# Requirements for rays to converge exactly at a point $P'$

I am currently studying Modern Optical Engineering, fourth edition, by Warren Smith. The textbook says the following:

In Fig. 1.10 several ray paths have been drawn for the case of a converging lens. Note that the rays originate at point $$P$$ and proceed in straight lines (since the media involved are isotropic) to the surface of the lens where they are refracted according to Snell’s law (Eq. 1.3). After refraction at the second surface the rays converge at the image $$P'$$. (In practice the rays will converge exactly at $$P'$$ only if the lens surfaces are suitably chosen surfaces of rotation, usually nonspherical, the axes of which are coincident and pass through $$P$$.) This would lead one to expect that the concentration of light at $$P'$$ would be a perfect point. However, the wave nature of light causes it to be diffracted in passing through the limiting aperture of the lens so that the image, even for a “perfect” lens, is spread out into a small disc of light surrounded by faint rings as discussed in Chap. 9.

This part is unclear to me:

(In practice the rays will converge exactly at $$P'$$ only if the lens surfaces are suitably chosen surfaces of rotation, usually nonspherical, the axes of which are coincident and pass through $$P$$.)

I'm presuming that the "surfaces of rotation" that the author refers to are surfaces of revolution? Why must the surface of rotation be nonspherical? And what is meant by "the axes of which are coincident and pass through $$P$$"? Furthermore, why do we require all of this in order for the rays to converge exactly at $$P'$$?

I would greatly appreciate it if people would please take the time to clarify this.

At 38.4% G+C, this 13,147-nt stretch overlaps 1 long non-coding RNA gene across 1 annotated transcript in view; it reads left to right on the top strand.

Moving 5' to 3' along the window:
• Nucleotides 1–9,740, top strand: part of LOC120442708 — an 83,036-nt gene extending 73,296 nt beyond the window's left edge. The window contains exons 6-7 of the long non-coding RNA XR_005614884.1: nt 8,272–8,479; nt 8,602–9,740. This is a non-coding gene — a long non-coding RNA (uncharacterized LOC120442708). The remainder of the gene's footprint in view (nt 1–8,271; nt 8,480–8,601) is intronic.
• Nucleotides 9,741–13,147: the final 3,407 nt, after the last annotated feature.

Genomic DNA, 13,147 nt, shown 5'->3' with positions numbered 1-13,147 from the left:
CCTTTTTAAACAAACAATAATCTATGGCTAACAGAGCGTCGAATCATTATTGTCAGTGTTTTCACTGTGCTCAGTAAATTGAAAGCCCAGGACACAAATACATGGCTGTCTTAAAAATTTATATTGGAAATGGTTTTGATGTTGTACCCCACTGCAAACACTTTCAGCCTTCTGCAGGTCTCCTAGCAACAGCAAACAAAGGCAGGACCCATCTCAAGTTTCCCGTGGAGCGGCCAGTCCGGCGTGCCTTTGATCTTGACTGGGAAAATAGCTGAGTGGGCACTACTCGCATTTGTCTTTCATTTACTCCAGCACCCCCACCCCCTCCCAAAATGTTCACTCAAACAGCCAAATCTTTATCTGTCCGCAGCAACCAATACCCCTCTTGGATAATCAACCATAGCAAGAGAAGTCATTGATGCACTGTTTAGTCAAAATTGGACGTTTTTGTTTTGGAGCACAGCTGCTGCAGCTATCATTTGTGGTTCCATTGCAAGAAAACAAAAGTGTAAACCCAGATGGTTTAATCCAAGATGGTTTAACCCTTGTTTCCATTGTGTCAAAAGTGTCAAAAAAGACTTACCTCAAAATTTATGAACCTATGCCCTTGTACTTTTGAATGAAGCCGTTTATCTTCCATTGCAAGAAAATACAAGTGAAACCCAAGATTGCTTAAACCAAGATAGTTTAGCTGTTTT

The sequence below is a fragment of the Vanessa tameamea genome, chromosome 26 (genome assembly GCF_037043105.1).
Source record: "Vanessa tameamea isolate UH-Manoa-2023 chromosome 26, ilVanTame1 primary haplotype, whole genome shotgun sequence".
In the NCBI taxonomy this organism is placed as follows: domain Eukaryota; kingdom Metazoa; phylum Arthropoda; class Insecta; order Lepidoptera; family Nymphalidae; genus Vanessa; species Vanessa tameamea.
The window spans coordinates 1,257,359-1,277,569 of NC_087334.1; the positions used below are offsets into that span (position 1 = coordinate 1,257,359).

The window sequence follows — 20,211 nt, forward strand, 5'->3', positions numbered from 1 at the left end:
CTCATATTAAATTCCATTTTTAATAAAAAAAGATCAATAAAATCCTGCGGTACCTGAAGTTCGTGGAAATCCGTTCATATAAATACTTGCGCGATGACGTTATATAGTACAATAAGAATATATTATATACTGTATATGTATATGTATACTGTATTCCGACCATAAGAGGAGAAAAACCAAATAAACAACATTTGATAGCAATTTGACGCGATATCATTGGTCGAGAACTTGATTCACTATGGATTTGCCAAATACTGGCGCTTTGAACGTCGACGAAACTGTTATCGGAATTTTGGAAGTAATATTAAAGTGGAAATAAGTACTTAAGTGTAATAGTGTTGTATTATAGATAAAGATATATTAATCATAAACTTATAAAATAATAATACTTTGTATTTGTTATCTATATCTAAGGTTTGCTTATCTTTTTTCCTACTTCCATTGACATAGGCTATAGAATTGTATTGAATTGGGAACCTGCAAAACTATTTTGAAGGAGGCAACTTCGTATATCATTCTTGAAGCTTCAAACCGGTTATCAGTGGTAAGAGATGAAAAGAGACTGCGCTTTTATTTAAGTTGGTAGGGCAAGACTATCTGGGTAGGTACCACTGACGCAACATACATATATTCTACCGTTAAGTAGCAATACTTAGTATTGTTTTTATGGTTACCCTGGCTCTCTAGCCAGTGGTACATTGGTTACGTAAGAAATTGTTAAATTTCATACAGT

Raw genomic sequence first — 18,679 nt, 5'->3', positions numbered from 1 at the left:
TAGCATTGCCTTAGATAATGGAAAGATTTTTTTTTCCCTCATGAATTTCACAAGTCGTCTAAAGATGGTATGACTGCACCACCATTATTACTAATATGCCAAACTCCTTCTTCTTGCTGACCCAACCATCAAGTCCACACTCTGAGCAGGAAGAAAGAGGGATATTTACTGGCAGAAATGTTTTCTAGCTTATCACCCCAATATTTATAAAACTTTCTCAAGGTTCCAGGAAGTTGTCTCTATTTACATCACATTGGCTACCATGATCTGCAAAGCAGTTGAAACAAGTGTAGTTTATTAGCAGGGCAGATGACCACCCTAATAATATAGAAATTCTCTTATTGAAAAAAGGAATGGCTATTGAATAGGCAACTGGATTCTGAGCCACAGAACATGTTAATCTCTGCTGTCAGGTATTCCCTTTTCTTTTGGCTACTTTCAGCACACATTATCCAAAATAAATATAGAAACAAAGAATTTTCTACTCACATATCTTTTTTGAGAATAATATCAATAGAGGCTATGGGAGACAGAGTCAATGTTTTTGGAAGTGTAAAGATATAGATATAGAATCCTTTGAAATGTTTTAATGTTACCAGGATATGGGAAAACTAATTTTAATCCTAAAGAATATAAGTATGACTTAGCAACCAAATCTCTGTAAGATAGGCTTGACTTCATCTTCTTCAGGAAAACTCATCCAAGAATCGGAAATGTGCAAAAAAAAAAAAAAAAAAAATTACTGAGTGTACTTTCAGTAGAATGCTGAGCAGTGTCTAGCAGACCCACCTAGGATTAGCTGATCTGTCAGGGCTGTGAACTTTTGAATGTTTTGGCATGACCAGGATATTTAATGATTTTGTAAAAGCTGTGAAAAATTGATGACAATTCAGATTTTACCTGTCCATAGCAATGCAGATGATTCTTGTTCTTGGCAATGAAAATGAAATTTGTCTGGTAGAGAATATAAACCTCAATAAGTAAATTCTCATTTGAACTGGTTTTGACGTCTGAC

## 1 Answer

Yes, revolution, meaning the lens has cylindrical symmetry. You want that the rays that refract at different heights from the center converge into a point. But this is by no means guarantee. In particular, a spherical lens will not satisfy this requirement very well, look at spherical aberration .

Ideally you want a lens with a shapes that allows all rays of different heights to converge at the same point. it is difficult to make a perfect lens, see here .

And the focus will be better when the object is in the axis of the lens.

• Thanks for the answer. What are some examples of nonspherical surfaces of revolution? And, just to clarify, "the axes of which are coincident and pass through $P$" means that the object is on the optical axis of the lens? Mar 2, 2020 at 22:44
• yes to the last question. Regarding the first, I do not think those shapes resemble any of the known ones. I do not remember right now the details, but some shapes like parabolic have some advantages over a spherical lens in some specific cases. making good lenses with the right shape is a science in itself.
– user65081
Mar 2, 2020 at 22:50
• Oh, ok, so nonspherical surfaces of revolution are quite atypical shapes? Mar 2, 2020 at 22:53
• it will not look weird to you, it will likely look spherical to you, but the shape details are not the one of any standard geometrical figure we use to learn at college.
– user65081
Mar 2, 2020 at 23:04
• Ok, thank you for clarifying this. Mar 2, 2020 at 23:05